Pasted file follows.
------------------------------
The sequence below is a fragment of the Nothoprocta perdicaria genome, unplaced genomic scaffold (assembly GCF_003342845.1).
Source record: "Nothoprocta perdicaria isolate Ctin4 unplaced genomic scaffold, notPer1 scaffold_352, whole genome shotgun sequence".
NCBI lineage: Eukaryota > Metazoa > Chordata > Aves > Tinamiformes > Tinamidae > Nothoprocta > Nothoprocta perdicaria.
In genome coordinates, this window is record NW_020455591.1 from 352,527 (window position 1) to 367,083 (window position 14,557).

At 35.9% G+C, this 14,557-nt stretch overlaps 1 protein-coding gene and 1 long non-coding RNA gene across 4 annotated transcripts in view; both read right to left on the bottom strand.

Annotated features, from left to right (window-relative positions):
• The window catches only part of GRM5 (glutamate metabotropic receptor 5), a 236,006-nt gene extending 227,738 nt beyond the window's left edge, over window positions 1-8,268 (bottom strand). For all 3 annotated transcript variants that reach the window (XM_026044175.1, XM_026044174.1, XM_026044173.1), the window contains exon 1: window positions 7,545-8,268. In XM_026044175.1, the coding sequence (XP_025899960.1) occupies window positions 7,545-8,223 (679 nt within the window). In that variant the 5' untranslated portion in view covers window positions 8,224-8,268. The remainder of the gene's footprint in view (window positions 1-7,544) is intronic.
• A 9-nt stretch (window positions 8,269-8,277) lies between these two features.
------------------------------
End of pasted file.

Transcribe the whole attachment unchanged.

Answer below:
The sequence below is a fragment of the Nothoprocta perdicaria genome, unplaced genomic scaffold (assembly GCF_003342845.1).
Source record: "Nothoprocta perdicaria isolate Ctin4 unplaced genomic scaffold, notPer1 scaffold_352, whole genome shotgun sequence".
NCBI lineage: Eukaryota > Metazoa > Chordata > Aves > Tinamiformes > Tinamidae > Nothoprocta > Nothoprocta perdicaria.
In genome coordinates, this window is record NW_020455591.1 from 352,527 (window position 1) to 367,083 (window position 14,557).

At 35.9% G+C, this 14,557-nt stretch overlaps 1 protein-coding gene and 1 long non-coding RNA gene across 4 annotated transcripts in view; both read right to left on the bottom strand.

Annotated features, from left to right (window-relative positions):
• The window catches only part of GRM5 (glutamate metabotropic receptor 5), a 236,006-nt gene extending 227,738 nt beyond the window's left edge, over window positions 1-8,268 (bottom strand). For all 3 annotated transcript variants that reach the window (XM_026044175.1, XM_026044174.1, XM_026044173.1), the window contains exon 1: window positions 7,545-8,268. In XM_026044175.1, the coding sequence (XP_025899960.1) occupies window positions 7,545-8,223 (679 nt within the window). In that variant the 5' untranslated portion in view covers window positions 8,224-8,268. The remainder of the gene's footprint in view (window positions 1-7,544) is intronic.
• A 9-nt stretch (window positions 8,269-8,277) lies between these two features.